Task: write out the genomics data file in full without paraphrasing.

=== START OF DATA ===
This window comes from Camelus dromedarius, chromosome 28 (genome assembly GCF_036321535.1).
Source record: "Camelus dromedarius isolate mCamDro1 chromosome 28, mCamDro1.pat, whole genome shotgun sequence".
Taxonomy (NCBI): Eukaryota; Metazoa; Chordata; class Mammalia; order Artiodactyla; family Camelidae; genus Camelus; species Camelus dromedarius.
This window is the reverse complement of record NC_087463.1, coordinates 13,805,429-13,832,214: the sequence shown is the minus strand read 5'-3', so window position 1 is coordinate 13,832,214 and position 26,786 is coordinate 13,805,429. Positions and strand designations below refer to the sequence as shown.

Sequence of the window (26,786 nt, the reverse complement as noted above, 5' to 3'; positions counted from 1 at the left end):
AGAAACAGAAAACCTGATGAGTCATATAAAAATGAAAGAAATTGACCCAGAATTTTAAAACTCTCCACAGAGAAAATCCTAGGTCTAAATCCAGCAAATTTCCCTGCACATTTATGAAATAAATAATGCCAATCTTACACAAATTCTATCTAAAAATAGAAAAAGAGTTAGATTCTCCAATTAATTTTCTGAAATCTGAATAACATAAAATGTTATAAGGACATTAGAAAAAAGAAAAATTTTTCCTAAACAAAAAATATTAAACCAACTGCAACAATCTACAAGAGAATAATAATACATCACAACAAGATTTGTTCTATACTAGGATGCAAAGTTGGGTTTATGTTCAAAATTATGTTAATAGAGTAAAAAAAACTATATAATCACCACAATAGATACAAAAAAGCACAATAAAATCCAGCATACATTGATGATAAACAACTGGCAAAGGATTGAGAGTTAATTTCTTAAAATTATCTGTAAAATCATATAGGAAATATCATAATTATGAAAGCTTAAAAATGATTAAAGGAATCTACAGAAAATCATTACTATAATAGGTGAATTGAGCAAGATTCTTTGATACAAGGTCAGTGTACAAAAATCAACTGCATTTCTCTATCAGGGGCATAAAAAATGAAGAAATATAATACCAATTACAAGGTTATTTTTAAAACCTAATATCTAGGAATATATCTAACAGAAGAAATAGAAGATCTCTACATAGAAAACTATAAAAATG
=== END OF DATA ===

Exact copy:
This window comes from Camelus dromedarius, chromosome 28 (genome assembly GCF_036321535.1).
Source record: "Camelus dromedarius isolate mCamDro1 chromosome 28, mCamDro1.pat, whole genome shotgun sequence".
Taxonomy (NCBI): Eukaryota; Metazoa; Chordata; class Mammalia; order Artiodactyla; family Camelidae; genus Camelus; species Camelus dromedarius.
This window is the reverse complement of record NC_087463.1, coordinates 13,805,429-13,832,214: the sequence shown is the minus strand read 5'-3', so window position 1 is coordinate 13,832,214 and position 26,786 is coordinate 13,805,429. Positions and strand designations below refer to the sequence as shown.

Sequence of the window (26,786 nt, the reverse complement as noted above, 5' to 3'; positions counted from 1 at the left end):
AGAAACAGAAAACCTGATGAGTCATATAAAAATGAAAGAAATTGACCCAGAATTTTAAAACTCTCCACAGAGAAAATCCTAGGTCTAAATCCAGCAAATTTCCCTGCACATTTATGAAATAAATAATGCCAATCTTACACAAATTCTATCTAAAAATAGAAAAAGAGTTAGATTCTCCAATTAATTTTCTGAAATCTGAATAACATAAAATGTTATAAGGACATTAGAAAAAAGAAAAATTTTTCCTAAACAAAAAATATTAAACCAACTGCAACAATCTACAAGAGAATAATAATACATCACAACAAGATTTGTTCTATACTAGGATGCAAAGTTGGGTTTATGTTCAAAATTATGTTAATAGAGTAAAAAAAACTATATAATCACCACAATAGATACAAAAAAGCACAATAAAATCCAGCATACATTGATGATAAACAACTGGCAAAGGATTGAGAGTTAATTTCTTAAAATTATCTGTAAAATCATATAGGAAATATCATAATTATGAAAGCTTAAAAATGATTAAAGGAATCTACAGAAAATCATTACTATAATAGGTGAATTGAGCAAGATTCTTTGATACAAGGTCAGTGTACAAAAATCAACTGCATTTCTCTATCAGGGGCATAAAAAATGAAGAAATATAATACCAATTACAAGGTTATTTTTAAAACCTAATATCTAGGAATATATCTAACAGAAGAAATAGAAGATCTCTACATAGAAAACTATAAAAATG